Chicago politics are and have been very complicated for years. From the mob rigging elections to illegal voting districts, the city of wind’s political circuit has been notorious as long as the city has been around.
And this year’s election season is no different.
In what has to be a first for a running congressional candidate, Benjamin Thomas Wolf, who is running against incumbent Mike Quigley in the 5th District, released a photo ad on Monday featuring him sitting in front of an American flag painting while puffing a joint.
Wolf told the Sun Times,
“As a cannabis user, I think it’s important we get out front and talk about it. We realize that cannabis can bring billions of dollars to the state, it’s medicine for millions of people around the country, it changes criminal justice reform and personally I think it’s a wonderful recreational substance as well.”
The ad, which was released earlier this week, seems like pretty perfect timing as millions of voters in the state’s most populous county will be asked to decide for themselves whether Illinois should end cannabis prohibition.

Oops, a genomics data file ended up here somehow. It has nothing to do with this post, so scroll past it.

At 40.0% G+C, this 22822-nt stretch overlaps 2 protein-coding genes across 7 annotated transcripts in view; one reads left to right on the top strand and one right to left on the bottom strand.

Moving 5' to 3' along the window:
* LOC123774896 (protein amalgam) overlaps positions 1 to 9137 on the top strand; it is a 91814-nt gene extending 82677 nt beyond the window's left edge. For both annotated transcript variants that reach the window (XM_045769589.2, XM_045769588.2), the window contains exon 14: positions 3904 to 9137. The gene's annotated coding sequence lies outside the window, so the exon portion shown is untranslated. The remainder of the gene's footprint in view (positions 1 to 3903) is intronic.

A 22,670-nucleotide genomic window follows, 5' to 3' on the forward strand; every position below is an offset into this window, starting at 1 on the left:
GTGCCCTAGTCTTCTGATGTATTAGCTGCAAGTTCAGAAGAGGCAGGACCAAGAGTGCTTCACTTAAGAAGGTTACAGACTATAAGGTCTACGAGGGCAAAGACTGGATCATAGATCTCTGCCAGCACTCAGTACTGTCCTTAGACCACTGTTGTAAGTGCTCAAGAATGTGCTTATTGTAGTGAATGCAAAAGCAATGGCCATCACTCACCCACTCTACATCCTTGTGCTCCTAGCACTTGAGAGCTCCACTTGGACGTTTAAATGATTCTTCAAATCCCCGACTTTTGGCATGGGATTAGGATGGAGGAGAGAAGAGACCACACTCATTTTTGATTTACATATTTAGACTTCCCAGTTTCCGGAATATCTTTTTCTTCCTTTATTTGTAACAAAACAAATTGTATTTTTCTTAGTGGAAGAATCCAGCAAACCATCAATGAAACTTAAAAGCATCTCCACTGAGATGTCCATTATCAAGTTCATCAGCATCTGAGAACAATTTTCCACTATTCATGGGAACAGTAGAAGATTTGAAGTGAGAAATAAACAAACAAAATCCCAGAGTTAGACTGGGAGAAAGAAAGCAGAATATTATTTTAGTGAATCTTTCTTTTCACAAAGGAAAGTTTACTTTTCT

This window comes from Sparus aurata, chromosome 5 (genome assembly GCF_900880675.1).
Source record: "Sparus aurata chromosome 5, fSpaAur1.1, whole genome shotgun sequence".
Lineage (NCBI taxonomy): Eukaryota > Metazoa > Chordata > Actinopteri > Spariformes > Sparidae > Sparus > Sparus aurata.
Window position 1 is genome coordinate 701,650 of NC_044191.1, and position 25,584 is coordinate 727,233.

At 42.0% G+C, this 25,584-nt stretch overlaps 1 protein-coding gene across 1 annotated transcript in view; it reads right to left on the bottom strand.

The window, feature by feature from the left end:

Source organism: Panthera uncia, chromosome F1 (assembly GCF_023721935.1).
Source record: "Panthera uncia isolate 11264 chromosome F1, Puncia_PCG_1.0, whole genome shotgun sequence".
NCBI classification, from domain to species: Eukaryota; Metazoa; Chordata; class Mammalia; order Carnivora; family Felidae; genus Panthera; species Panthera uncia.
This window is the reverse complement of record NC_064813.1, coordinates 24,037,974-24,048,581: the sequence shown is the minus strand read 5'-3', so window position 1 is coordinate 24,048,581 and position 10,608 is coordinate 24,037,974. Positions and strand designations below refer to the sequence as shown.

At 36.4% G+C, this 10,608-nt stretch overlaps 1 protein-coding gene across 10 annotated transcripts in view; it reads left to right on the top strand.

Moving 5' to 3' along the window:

Though nonbiding, because Cook county holds nearly half of the Illinois total population, a “yes” on the ballot question on March 20th could be the push needed to legalize the drug, which is currently being considered by state legislators.
The question reads:
“Shall the State of Illinois legalize the cultivation, manufacture, distribution, testing, and sale of marijuana and marijuana products for recreational use by adults 21 and older subject to state regulation, taxation and local ordinance?”
It’s a move that clearly appeals to the younger voters but also one that shows the growing acceptance of the plant. Wolf is incredibly open about smoking, telling the Sun Times the joint was left over from poker night with his campaign staff.
It may just work for the part restaurant owner and college professor. In November, when Illinoisans are asked whether they support legalizing recreational marijuana in a referendum, Wolf sitting down smoking a joint will be hard to forget.
The congressional hopeful also proposes to spend all the state revenue from the drug on public education and drug rehabilitation centers, as well as pardoning all those incarcerated for marijuana-related offenses.
Only time will tell how well he does.